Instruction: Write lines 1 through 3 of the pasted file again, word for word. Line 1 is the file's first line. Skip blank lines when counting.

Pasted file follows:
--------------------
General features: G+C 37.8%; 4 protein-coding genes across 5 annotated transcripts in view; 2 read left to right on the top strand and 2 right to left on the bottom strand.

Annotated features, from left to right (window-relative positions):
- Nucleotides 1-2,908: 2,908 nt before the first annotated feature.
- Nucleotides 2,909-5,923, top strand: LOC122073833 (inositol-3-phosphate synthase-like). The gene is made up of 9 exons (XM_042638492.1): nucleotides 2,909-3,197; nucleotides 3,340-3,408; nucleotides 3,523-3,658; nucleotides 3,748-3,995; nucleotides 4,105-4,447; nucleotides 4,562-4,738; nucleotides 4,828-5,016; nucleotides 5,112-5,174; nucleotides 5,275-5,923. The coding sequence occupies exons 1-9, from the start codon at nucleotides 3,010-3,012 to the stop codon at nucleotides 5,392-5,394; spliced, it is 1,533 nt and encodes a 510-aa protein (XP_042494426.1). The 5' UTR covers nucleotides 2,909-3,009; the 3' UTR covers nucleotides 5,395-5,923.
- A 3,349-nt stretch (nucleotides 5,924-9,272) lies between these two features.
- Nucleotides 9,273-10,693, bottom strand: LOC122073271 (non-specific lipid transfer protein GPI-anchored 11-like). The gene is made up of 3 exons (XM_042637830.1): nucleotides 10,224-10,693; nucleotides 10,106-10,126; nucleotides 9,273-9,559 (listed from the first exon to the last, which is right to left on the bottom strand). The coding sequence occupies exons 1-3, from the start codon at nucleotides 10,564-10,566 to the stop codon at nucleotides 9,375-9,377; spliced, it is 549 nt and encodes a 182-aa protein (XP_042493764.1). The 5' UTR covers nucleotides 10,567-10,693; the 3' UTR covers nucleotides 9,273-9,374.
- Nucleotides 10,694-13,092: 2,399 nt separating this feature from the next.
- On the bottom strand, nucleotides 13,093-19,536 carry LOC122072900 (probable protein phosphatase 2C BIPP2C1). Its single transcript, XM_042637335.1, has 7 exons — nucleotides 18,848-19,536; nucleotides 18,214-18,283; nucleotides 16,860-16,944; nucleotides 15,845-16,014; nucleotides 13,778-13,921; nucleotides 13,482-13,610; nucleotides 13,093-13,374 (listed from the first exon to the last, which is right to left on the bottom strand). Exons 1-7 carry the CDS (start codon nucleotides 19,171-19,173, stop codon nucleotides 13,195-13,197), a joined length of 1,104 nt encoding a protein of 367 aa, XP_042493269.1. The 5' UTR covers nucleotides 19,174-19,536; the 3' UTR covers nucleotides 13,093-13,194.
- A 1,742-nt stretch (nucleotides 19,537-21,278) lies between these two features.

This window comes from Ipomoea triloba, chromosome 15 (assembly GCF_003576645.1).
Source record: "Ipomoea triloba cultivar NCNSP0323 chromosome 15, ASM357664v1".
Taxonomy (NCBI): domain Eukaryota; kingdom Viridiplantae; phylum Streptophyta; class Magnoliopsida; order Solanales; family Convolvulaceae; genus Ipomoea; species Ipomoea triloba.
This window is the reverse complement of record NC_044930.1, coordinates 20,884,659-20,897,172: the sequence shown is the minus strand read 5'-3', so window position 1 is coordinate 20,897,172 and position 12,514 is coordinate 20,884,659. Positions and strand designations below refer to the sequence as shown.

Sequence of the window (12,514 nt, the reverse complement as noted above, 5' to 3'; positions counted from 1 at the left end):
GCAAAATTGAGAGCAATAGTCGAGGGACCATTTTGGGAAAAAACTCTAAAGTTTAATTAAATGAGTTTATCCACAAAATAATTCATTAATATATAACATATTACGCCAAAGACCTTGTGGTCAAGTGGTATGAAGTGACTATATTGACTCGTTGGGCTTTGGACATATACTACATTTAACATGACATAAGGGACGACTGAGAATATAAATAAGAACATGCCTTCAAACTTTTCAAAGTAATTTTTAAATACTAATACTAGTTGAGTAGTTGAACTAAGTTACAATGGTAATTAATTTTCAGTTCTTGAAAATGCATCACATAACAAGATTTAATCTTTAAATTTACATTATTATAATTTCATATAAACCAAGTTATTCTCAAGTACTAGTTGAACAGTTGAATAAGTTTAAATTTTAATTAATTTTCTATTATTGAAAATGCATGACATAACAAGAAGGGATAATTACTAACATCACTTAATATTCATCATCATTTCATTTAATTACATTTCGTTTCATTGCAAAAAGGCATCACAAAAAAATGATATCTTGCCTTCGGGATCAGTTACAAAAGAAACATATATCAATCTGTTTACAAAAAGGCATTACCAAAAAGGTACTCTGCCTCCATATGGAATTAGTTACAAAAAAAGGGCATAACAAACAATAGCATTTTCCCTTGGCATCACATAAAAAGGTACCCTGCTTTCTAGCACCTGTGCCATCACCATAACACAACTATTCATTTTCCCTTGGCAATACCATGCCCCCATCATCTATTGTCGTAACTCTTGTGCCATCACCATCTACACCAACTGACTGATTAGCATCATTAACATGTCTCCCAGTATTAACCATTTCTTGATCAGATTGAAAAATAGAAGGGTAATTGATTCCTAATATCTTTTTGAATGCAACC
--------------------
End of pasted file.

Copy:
General features: G+C 37.8%; 4 protein-coding genes across 5 annotated transcripts in view; 2 read left to right on the top strand and 2 right to left on the bottom strand.

Annotated features, from left to right (window-relative positions):
- Nucleotides 1-2,908: 2,908 nt before the first annotated feature.